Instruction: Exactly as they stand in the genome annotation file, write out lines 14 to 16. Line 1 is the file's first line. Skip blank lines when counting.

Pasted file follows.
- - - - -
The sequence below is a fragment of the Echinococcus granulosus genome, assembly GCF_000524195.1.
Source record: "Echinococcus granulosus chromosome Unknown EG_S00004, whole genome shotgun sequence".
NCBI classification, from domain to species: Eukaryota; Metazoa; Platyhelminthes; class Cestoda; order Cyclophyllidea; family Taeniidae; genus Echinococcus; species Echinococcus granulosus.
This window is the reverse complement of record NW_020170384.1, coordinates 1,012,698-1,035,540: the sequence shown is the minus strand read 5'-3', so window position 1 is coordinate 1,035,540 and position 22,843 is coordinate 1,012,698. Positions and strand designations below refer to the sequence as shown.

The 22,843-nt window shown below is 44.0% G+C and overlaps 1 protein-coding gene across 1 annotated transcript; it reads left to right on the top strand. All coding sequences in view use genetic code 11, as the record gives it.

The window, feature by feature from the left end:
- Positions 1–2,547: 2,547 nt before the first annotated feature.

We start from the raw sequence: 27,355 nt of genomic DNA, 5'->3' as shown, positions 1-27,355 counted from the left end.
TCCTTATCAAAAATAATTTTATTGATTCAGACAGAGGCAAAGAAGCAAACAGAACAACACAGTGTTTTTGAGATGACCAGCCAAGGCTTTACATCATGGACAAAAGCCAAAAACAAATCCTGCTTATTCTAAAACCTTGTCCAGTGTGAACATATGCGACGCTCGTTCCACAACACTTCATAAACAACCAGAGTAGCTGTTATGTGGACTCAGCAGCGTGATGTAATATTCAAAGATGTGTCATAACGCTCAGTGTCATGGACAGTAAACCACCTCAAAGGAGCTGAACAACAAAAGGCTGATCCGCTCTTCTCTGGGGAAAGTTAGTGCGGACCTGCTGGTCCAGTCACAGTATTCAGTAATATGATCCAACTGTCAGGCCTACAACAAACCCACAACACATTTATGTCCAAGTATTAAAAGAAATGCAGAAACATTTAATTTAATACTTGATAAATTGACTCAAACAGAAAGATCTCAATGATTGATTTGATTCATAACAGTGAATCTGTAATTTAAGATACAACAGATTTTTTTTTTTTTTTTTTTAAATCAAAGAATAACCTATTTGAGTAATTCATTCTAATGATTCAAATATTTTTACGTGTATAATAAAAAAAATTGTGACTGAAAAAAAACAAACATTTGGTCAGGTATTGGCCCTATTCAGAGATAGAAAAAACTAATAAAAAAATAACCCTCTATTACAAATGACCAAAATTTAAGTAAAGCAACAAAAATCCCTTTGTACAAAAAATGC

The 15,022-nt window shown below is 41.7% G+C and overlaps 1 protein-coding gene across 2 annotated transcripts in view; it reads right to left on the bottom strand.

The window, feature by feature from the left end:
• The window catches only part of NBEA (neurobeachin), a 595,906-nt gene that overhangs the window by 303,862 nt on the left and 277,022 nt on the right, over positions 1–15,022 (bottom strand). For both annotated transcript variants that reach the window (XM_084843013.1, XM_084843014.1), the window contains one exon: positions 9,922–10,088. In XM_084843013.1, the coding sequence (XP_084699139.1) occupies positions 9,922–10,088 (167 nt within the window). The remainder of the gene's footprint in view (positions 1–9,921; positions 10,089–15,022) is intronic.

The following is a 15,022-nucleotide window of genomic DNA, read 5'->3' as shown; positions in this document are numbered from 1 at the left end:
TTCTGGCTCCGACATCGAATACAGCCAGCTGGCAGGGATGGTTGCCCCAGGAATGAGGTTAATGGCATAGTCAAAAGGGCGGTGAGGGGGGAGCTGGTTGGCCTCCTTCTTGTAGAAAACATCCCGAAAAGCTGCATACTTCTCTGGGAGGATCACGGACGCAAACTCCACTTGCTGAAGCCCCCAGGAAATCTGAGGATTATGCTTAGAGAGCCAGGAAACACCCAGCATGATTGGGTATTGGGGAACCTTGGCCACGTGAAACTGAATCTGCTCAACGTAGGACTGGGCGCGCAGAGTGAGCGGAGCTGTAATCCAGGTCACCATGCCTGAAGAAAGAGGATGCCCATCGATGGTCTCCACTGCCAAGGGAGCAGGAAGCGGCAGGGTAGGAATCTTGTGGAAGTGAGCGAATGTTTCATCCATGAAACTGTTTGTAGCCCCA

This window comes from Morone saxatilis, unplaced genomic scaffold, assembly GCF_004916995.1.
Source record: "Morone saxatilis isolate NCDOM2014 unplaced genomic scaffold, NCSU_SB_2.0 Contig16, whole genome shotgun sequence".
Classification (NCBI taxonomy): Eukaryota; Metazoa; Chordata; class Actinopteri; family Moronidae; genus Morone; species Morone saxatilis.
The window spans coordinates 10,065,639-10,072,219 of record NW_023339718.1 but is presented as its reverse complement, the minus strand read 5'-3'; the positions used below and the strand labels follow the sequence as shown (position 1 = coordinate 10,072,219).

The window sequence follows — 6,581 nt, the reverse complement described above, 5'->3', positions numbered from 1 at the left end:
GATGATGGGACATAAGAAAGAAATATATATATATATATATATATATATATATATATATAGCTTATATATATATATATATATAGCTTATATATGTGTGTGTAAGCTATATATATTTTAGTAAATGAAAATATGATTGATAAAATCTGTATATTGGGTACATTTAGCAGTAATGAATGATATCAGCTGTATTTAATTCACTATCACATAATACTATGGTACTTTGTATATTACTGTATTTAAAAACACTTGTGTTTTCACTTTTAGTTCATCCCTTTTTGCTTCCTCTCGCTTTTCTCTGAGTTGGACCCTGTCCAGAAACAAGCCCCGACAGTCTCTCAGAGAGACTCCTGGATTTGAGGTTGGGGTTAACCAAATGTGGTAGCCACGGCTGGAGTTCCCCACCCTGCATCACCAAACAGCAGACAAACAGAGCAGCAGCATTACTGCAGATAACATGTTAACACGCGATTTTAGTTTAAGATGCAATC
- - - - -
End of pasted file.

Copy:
TTCTGGCTCCGACATCGAATACAGCCAGCTGGCAGGGATGGTTGCCCCAGGAATGAGGTTAATGGCATAGTCAAAAGGGCGGTGAGGGGGGAGCTGGTTGGCCTCCTTCTTGTAGAAAACATCCCGAAAAGCTGCATACTTCTCTGGGAGGATCACGGACGCAAACTCCACTTGCTGAAGCCCCCAGGAAATCTGAGGATTATGCTTAGAGAGCCAGGAAACACCCAGCATGATTGGGTATTGGGGAACCTTGGCCACGTGAAACTGAATCTGCTCAACGTAGGACTGGGCGCGCAGAGTGAGCGGAGCTGTAATCCAGGTCACCATGCCTGAAGAAAGAGGATGCCCATCGATGGTCTCCACTGCCAAGGGAGCAGGAAGCGGCAGGGTAGGAATCTTGTGGAAGTGAGCGAATGTTTCATCCATGAAACTGTTTGTAGCCCCA

This window comes from Morone saxatilis, unplaced genomic scaffold, assembly GCF_004916995.1.
Source record: "Morone saxatilis isolate NCDOM2014 unplaced genomic scaffold, NCSU_SB_2.0 Contig16, whole genome shotgun sequence".